City of Everman Library
100 N. Race St.
Everman, TX, 76140
The library’s affiliation with NTRLS has again proven invaluable. Mid-March of this year, NTRLS “loaned” us their Information Technology Specialist, Adam Beatty, who installed a new software program called DEEP FREEZE, courtesy of the Friends. This program protects our server by wiping out all data entered or imported on the patron computers each and every time we log those computers off of the internet. This prevents virus contamination by malicious or unknown sources. Another advantage of using this software is that it allows patrons to download almost anything they wish (except porn, of course) without having to ask us to use our employee computers to do so. Already, this program is saving the library staff much time and gives the Director some peace of mind. Thank you, Friends!
We would like to thank all the 2005 financial donors. Every dollar we receive goes to the betterment of the library. We ask for your continued support. Thank you everyone!
The following article was written about our library by Adam Beatty and is in the NTRLS
website in the “blog” feature!
“Everman Public Library. Ann Kenrick, director of this nice library , and I had a wonderful discussion concerning their technology plan. It was a nice visit for me because on my third
day on the job in 2002, I helped this library write a Tocker grant to acquire computers for
their library. I found out on my visit that they have seen a 300% increase in library visits
since the computers were installed. Of course, with success come new obstacles. They
spend so much time monitoring the computers that they have little time for anything else.
I recommended that they attempt to get funding to purchase a PC Reservations/Print Management package. I also advised them to apply for a Tocker Grant to get some
additional computers. Like all the libraries I have visited recently, they were also very interested in installing wireless. Note: For those who don’t know, the Tocker Foundation
is a great organization here in Texas that supports small libraries, serving populations of 12,000 or less, with grant money. They are a godsend for these smaller libraries. Kudos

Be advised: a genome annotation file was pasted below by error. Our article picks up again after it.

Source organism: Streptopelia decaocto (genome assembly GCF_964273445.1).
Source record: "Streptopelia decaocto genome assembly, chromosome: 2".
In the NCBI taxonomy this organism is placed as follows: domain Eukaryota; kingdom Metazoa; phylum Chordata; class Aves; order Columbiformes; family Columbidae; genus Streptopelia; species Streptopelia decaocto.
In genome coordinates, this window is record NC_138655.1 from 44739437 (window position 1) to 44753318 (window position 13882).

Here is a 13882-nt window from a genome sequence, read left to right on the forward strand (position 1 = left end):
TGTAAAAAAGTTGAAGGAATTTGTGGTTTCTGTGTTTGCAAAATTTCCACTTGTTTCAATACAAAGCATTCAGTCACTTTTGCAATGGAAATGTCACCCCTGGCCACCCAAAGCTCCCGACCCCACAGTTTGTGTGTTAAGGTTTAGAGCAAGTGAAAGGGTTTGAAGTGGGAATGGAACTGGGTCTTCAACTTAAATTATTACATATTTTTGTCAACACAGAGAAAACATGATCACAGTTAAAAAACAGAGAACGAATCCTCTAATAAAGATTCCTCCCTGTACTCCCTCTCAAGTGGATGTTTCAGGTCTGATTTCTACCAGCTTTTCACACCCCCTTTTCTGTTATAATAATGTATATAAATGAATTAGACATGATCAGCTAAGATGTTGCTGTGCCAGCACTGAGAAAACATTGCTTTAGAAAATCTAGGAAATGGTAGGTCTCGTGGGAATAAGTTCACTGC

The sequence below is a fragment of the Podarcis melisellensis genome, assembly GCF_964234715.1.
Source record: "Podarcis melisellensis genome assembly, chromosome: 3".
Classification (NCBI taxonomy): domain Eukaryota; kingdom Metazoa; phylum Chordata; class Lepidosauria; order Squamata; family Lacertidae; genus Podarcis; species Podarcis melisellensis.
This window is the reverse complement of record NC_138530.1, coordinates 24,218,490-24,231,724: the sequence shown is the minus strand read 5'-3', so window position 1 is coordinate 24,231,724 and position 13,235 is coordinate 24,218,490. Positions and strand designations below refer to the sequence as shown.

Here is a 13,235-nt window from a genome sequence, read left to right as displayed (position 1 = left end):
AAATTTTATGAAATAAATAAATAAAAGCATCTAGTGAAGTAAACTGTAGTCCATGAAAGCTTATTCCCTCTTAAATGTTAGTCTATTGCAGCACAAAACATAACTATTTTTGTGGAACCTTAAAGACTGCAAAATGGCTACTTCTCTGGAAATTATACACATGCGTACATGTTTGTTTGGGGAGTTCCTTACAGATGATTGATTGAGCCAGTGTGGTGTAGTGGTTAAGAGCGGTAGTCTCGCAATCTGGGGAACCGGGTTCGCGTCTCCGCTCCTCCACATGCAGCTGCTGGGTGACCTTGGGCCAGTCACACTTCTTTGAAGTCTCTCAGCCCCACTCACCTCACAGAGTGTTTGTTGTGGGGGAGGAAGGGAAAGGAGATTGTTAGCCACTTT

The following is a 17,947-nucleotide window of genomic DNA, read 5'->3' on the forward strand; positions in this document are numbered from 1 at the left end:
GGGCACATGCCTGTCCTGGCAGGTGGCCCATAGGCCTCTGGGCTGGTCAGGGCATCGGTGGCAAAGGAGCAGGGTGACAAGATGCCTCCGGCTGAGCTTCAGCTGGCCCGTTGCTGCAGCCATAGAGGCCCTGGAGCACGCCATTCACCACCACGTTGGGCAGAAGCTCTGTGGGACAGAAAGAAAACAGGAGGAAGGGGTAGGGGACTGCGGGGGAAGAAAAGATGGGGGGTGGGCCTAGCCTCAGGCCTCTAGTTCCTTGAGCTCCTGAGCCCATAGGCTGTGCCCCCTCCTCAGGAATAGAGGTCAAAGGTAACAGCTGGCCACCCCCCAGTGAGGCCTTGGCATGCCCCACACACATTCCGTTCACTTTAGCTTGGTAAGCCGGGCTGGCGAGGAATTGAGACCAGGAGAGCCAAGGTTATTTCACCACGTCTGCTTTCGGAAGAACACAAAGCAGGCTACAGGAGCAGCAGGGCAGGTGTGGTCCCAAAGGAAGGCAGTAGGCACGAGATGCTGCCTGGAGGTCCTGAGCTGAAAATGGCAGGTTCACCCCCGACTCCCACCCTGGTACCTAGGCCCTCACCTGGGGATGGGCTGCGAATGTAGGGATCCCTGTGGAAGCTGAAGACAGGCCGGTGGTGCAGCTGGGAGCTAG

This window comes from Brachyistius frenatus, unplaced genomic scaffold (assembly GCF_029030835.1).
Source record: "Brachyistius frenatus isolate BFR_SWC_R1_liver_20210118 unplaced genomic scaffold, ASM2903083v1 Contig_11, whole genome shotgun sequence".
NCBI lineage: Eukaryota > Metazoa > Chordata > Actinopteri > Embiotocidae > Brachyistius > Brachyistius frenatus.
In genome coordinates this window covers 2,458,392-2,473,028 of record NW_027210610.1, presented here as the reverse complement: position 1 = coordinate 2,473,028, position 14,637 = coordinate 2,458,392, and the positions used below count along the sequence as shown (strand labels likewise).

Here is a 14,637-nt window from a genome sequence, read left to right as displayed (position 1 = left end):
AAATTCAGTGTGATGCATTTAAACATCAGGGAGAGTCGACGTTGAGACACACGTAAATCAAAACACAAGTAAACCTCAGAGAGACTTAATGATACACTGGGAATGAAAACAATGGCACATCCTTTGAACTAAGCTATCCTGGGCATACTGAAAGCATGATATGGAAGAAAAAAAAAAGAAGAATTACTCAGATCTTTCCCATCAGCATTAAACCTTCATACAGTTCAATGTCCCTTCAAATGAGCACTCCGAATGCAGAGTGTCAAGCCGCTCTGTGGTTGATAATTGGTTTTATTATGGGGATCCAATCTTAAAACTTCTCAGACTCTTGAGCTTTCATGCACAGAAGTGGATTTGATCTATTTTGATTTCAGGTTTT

to the Tocker Foundation for all the wonderful opportunities they make possible.”
The Computer Literacy Press Release
Thanks to the efforts of Dan Cowan of the Computer Literacy Project, two new computer literacy courses have been donated to the Everman Public Library by Alcon !
The first course is designed for people learning computers with the new Windows XP operating system. Patrons will learn Computer Basics, Internet Basics, and introductory
files and folders techniques.
The second course is designed for people learning word processing with Microsoft Word. Patrons will learn Word Processing Basics, Creating Flyers & Brochures and Small Office
Word Processing Techniques.
Someone with little or no computer skills can learn the computer in a very short time with these videotapes. No classes are required. And virtually NO assistance from an instructor
is necessary because the most important computer skills are thoroughly explained on the videotapes.
These new computer courses supplement the Everman Public Library existing computer resources, which include five (5) internet and public access computers.
These tapes will presently be used by the library for the computer classes that are now being conducted. The general public will have access to these learning tapes at a later date.
About the Library Program Developed by the Computer Literacy Project:
The Computer Literacy Project has developed a comprehensive course of computer instructional material that can be used by public libraries to supplement or replace other
forms of computer training. The topics covered by this material focus on popular and
important areas of computer usage such as general operating skills, the Internet, office productivity and bookkeeping. CLP was founded in 1997. Based in Amarillo, Texas, CLP instructors have taught thousands of computer students in widely acclaimed seminars
in over 500 cites and towns throughout 24 states.